This Funny TV Book Assures a BAD Time for All
NEW YORK (AP) _ First of all, dear viewer, you must be clear on the distinction between ``bad″ and ``BAD.″
According to Craig Nelson, ``bad,″ at least when applied to TV shows, is that which is boring and stupid and crying for clicker-oblivion.
On the other hand, BAD television (that’s all caps, gentle viewer!) is a joy forever.
At least it is for Nelson, who cared enough to watch the very worst compiling ``The Very Best of the Very Worst BAD TV″ ($9.95; Delta Trade Paperbacks).
What he ended up with is a funny read, a rigorously researched reference, and a shrewd celebration of human folly by people who brought you BAD TV like ``Where’s Everett?″ (1966; Alan Alda and Patricia Smith adopt a baby who’s not only from another planet but invisible).
The book’s first section is ``BAD Classics Hall of Fame,″ whose dozens of entries include ``The Brady Bunch,″ ``Mod Squad″ and ``Lost in Space.″
Then Nelson moves on to his self-styled ``Tammi Awards,″ named in honor of that great symbol of waste, Three Mile Island. For each television genre (sitcoms, variety shows, even kid shows, infomercials and made-for-TV movies), Nelson confers from one to six Tammies on such deserving BAD TV as ``She’s the Sheriff,″ ``Lancelot Link, Secret Chimp,″ ``It Pays to be Stupid,″ ``The Brady Bunch Variety Hour,″ the long-ago ``Studs’ Place″ (1949), and then his most recent inclusion, ``Late Night with Conan O’Brien.″
Along the way, Nelson devotes a chapter to BAD things that happen to good (TV) people. ``Life with Lucy″ (1986′s painfully short-lived return to sitcoms by a septuagenarian Lucille Ball) and ``David Cassidy _ Man Undercover″ pratfall into this category.
Another chapter, ``Curses!,″ plumbs certain mysteries of the BAD-TV universe, pondering, for instance, why Tim Conway could never make it as a series star (and darnit, did he ever try, try, try!).
Meanwhile, this book is a virtual ``Poor Richard’s Almanac″ of BAD-TV maxims. Check out these words to live by:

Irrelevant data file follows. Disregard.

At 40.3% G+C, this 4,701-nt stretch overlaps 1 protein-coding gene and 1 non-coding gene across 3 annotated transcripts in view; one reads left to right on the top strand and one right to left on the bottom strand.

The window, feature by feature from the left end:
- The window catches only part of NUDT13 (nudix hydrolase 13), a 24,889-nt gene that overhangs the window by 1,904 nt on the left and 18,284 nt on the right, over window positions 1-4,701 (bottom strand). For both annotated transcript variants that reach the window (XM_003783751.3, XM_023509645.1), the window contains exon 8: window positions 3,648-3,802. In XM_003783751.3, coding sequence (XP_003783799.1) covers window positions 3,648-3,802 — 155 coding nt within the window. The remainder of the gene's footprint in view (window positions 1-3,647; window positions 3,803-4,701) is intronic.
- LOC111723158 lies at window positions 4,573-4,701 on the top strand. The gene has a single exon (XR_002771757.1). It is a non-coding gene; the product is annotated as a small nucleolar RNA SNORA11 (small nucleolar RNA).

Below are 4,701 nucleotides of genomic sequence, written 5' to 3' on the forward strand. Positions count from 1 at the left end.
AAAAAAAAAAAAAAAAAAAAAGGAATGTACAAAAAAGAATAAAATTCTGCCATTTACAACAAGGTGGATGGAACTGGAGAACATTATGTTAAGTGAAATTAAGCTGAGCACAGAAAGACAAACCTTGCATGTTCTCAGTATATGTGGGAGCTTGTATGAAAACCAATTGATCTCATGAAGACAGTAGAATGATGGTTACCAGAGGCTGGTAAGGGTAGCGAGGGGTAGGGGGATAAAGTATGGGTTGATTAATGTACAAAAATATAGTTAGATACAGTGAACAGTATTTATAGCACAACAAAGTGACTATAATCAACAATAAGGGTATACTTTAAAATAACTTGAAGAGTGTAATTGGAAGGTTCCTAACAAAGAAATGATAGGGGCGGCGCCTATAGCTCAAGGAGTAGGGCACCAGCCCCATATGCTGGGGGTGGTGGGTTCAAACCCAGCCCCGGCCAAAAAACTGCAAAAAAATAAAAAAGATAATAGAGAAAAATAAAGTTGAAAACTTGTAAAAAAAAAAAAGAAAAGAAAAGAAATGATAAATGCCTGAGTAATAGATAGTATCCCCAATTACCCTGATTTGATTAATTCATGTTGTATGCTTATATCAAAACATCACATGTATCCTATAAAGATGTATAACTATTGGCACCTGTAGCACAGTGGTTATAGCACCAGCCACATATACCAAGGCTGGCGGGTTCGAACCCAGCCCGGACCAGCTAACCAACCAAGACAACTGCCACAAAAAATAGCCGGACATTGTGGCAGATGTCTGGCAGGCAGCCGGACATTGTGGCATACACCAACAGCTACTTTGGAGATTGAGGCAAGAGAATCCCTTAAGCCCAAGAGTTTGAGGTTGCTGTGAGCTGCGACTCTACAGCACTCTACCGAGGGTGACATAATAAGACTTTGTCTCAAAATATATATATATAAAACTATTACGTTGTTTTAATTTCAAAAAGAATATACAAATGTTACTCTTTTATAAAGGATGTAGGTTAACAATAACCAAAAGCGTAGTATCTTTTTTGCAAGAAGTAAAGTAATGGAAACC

_ If you’re a cop, it may be more trouble than it’s worth to have a partner who’s from another planet.
_ If you’re married to, best friends with, or next-door neighbors of your polar opposite, it’ll be a living hell for you, but a laugh-riot for your friends.
And, of course:
_ If your life is dull, buy a chimpanzee.
The idea for ``BAD TV″ came to Nelson in, aptly enough, a vision.
``With the coming 500-channel world of television, there will be more and more room for horrible shows,″ Nelson reasons. ``I saw the need for a guide to all of them.″
Thus did he set forth on his vision quest.
By day a just-turned-40 editor who specializes in pop-culture books, this unabashed fan of television devoted his after-hours to compiling lists, tracking down shows and screening his BAD contenders.
Don’t think it was easy.
First of all, many of the most deserving series were _ not surprisingly _ lasted for just the blink of an eye. So where to search for this twilight cache of BAD video?
``Places like the Museum of Television and Radio collect only the BEST of television,″ notes Nelson with a trace of disapproval. ``I think they ought to reconsider their mission.″
Fortunately, perseverence _ and assistance from several private collectors Nelson admiringly terms ``hard core″ _ unearthed much of what he was seeking, enabling him to screen for himself fully half the programming that earned its way into his book.
And plenty that didn’t: ``The most hideous part of the research was, I had to spend hundreds of hours watching things that were bad BUT WEREN’T BAD ENOUGH!
``Of course, with a lot of shows, you don’t have to see it to know it qualifies,″ Nelson adds. ``My all-time favorite _ I could never get my hands on it, but I’m still dying to see it _ is `Poochinski.′ It’s about a cop killed in the line of duty who is reincarnated as a crime-fighting bulldog with gas.″
’Nuff said: This NBC sitcom (with one fateful airing in July 1990) scored 5 Tammies, sight unseen.
So hail ``Poochinski″ and history’s other BAD TV! Thanks to Nelson’s book, these classics will never die.
Elsewhere in television ...
SHOULD YOU FLY AWAY?: Crumpled planes, shattered windows, families broken by grief. Last year, there were seven fatal plane crashes costing 264 people their lives. Is flying safe? This week’s ``48 Hours″ brings that question down to earth with a probing and powerful examination of flying and its risks. The hour inspects all sides of the industry and features interviews with pilots, experts and critics, as well as passengers, including shaken survivors of one deadly crash. As usual, ``48 Hours″ airs at 10 p.m. EST Thursday on CBS. Joining anchor Dan Rather are correspondents Harold Dow, Erin Moriarty, Richard Schlesinger and Susan Spencer.